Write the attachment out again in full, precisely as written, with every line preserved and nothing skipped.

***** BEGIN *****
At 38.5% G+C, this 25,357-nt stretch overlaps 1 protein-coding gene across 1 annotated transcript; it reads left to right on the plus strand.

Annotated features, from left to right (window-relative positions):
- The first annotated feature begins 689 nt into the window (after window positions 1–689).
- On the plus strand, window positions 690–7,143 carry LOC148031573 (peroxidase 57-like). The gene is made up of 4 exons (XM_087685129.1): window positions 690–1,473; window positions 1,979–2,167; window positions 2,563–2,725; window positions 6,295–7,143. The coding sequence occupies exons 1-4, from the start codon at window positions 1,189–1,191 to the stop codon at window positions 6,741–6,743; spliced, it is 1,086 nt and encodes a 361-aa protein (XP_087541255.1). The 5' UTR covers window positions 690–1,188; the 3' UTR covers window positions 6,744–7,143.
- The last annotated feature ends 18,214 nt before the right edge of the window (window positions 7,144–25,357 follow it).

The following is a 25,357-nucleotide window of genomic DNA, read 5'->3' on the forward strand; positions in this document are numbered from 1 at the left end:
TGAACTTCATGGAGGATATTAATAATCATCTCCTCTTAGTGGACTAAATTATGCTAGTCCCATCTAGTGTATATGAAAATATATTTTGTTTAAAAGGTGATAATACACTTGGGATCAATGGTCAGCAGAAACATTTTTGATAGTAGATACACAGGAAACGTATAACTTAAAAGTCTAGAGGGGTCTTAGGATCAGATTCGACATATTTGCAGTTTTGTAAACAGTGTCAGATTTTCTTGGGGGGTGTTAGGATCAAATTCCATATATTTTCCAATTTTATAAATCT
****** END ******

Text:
At 38.5% G+C, this 25,357-nt stretch overlaps 1 protein-coding gene across 1 annotated transcript; it reads left to right on the plus strand.

Annotated features, from left to right (window-relative positions):
- The first annotated feature begins 689 nt into the window (after window positions 1–689).
- On the plus strand, window positions 690–7,143 carry LOC148031573 (peroxidase 57-like). The gene is made up of 4 exons (XM_087685129.1): window positions 690–1,473; window positions 1,979–2,167; window positions 2,563–2,725; window positions 6,295–7,143. The coding sequence occupies exons 1-4, from the start codon at window positions 1,189–1,191 to the stop codon at window positions 6,741–6,743; spliced, it is 1,086 nt and encodes a 361-aa protein (XP_087541255.1). The 5' UTR covers window positions 690–1,188; the 3' UTR covers window positions 6,744–7,143.
- The last annotated feature ends 18,214 nt before the right edge of the window (window positions 7,144–25,357 follow it).

The following is a 25,357-nucleotide window of genomic DNA, read 5'->3' on the forward strand; positions in this document are numbered from 1 at the left end:
TGAACTTCATGGAGGATATTAATAATCATCTCCTCTTAGTGGACTAAATTATGCTAGTCCCATCTAGTGTATATGAAAATATATTTTGTTTAAAAGGTGATAATACACTTGGGATCAATGGTCAGCAGAAACATTTTTGATAGTAGATACACAGGAAACGTATAACTTAAAAGTCTAGAGGGGTCTTAGGATCAGATTCGACATATTTGCAGTTTTGTAAACAGTGTCAGATTTTCTTGGGGGGTGTTAGGATCAAATTCCATATATTTTCCAATTTTATAAATCT